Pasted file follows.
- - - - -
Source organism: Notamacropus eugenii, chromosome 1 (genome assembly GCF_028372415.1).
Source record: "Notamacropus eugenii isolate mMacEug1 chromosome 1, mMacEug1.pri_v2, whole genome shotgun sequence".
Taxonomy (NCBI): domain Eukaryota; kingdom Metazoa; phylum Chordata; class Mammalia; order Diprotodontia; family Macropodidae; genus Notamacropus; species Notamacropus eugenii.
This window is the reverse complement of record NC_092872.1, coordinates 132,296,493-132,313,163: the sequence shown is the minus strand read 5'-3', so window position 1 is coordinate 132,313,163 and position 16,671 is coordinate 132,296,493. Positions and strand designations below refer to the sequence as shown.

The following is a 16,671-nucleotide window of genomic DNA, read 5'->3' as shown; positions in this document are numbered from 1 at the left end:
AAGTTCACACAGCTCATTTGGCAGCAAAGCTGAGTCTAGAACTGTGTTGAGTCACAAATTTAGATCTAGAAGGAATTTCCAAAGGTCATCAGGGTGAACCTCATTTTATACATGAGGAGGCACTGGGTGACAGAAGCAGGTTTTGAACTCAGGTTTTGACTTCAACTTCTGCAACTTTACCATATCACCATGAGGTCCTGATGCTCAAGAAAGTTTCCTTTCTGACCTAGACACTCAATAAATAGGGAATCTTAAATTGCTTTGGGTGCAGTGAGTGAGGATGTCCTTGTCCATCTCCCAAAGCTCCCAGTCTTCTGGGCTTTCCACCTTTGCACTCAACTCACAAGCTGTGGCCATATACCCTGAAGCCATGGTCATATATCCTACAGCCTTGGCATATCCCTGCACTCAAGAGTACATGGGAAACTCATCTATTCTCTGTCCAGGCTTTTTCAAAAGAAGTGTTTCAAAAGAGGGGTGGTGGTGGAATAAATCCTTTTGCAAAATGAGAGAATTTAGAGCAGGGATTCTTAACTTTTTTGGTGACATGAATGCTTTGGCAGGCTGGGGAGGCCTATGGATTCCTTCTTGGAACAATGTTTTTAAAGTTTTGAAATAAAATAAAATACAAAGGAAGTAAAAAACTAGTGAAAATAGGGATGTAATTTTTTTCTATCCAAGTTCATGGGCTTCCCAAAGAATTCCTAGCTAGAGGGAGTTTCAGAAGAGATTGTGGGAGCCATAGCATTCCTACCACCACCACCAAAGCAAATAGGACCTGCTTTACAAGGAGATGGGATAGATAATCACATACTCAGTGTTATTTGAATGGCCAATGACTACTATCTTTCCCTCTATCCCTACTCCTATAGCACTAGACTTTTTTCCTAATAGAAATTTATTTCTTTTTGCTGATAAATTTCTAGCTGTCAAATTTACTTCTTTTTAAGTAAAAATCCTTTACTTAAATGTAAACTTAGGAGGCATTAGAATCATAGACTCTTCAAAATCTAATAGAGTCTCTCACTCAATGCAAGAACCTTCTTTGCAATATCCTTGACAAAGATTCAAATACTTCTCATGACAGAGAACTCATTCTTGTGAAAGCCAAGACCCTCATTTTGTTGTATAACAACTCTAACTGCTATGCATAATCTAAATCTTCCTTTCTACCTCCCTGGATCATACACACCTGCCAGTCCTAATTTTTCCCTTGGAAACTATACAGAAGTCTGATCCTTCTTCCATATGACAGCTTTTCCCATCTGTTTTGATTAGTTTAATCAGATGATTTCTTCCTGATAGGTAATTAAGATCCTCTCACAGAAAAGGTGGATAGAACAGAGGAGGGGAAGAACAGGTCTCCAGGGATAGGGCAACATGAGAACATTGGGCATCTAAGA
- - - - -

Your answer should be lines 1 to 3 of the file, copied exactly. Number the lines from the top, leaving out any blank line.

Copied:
Source organism: Notamacropus eugenii, chromosome 1 (genome assembly GCF_028372415.1).
Source record: "Notamacropus eugenii isolate mMacEug1 chromosome 1, mMacEug1.pri_v2, whole genome shotgun sequence".
Taxonomy (NCBI): domain Eukaryota; kingdom Metazoa; phylum Chordata; class Mammalia; order Diprotodontia; family Macropodidae; genus Notamacropus; species Notamacropus eugenii.